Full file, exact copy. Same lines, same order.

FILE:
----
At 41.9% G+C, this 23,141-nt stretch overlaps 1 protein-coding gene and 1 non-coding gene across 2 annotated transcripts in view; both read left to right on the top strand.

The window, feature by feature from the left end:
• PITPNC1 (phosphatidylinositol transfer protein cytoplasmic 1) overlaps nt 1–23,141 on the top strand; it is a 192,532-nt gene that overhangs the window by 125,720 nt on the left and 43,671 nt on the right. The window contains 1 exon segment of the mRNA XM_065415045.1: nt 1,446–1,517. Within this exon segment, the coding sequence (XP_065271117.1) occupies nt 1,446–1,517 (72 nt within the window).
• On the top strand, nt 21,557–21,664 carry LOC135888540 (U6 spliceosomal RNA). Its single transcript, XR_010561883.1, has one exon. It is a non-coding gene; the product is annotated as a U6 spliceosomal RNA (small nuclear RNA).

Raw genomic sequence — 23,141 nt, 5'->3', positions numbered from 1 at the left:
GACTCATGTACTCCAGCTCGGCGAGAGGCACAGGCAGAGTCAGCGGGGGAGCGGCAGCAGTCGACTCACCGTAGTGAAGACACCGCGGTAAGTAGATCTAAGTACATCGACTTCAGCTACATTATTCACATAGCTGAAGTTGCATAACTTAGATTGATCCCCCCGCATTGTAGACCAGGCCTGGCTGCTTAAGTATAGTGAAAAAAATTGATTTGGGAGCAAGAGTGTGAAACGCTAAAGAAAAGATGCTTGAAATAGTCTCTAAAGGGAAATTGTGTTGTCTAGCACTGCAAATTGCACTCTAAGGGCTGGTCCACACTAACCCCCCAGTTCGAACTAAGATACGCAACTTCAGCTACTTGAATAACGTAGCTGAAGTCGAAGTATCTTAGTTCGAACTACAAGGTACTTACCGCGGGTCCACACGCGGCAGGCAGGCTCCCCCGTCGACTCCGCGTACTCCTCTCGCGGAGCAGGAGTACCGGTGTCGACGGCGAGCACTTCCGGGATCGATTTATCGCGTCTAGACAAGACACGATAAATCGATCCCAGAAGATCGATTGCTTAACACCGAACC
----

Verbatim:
At 41.9% G+C, this 23,141-nt stretch overlaps 1 protein-coding gene and 1 non-coding gene across 2 annotated transcripts in view; both read left to right on the top strand.

The window, feature by feature from the left end:
• PITPNC1 (phosphatidylinositol transfer protein cytoplasmic 1) overlaps nt 1–23,141 on the top strand; it is a 192,532-nt gene that overhangs the window by 125,720 nt on the left and 43,671 nt on the right. The window contains 1 exon segment of the mRNA XM_065415045.1: nt 1,446–1,517. Within this exon segment, the coding sequence (XP_065271117.1) occupies nt 1,446–1,517 (72 nt within the window).
• On the top strand, nt 21,557–21,664 carry LOC135888540 (U6 spliceosomal RNA). Its single transcript, XR_010561883.1, has one exon. It is a non-coding gene; the product is annotated as a U6 spliceosomal RNA (small nuclear RNA).

Raw genomic sequence — 23,141 nt, 5'->3', positions numbered from 1 at the left:
GACTCATGTACTCCAGCTCGGCGAGAGGCACAGGCAGAGTCAGCGGGGGAGCGGCAGCAGTCGACTCACCGTAGTGAAGACACCGCGGTAAGTAGATCTAAGTACATCGACTTCAGCTACATTATTCACATAGCTGAAGTTGCATAACTTAGATTGATCCCCCCGCATTGTAGACCAGGCCTGGCTGCTTAAGTATAGTGAAAAAAATTGATTTGGGAGCAAGAGTGTGAAACGCTAAAGAAAAGATGCTTGAAATAGTCTCTAAAGGGAAATTGTGTTGTCTAGCACTGCAAATTGCACTCTAAGGGCTGGTCCACACTAACCCCCCAGTTCGAACTAAGATACGCAACTTCAGCTACTTGAATAACGTAGCTGAAGTCGAAGTATCTTAGTTCGAACTACAAGGTACTTACCGCGGGTCCACACGCGGCAGGCAGGCTCCCCCGTCGACTCCGCGTACTCCTCTCGCGGAGCAGGAGTACCGGTGTCGACGGCGAGCACTTCCGGGATCGATTTATCGCGTCTAGACAAGACACGATAAATCGATCCCAGAAGATCGATTGCTTAACACCGAACC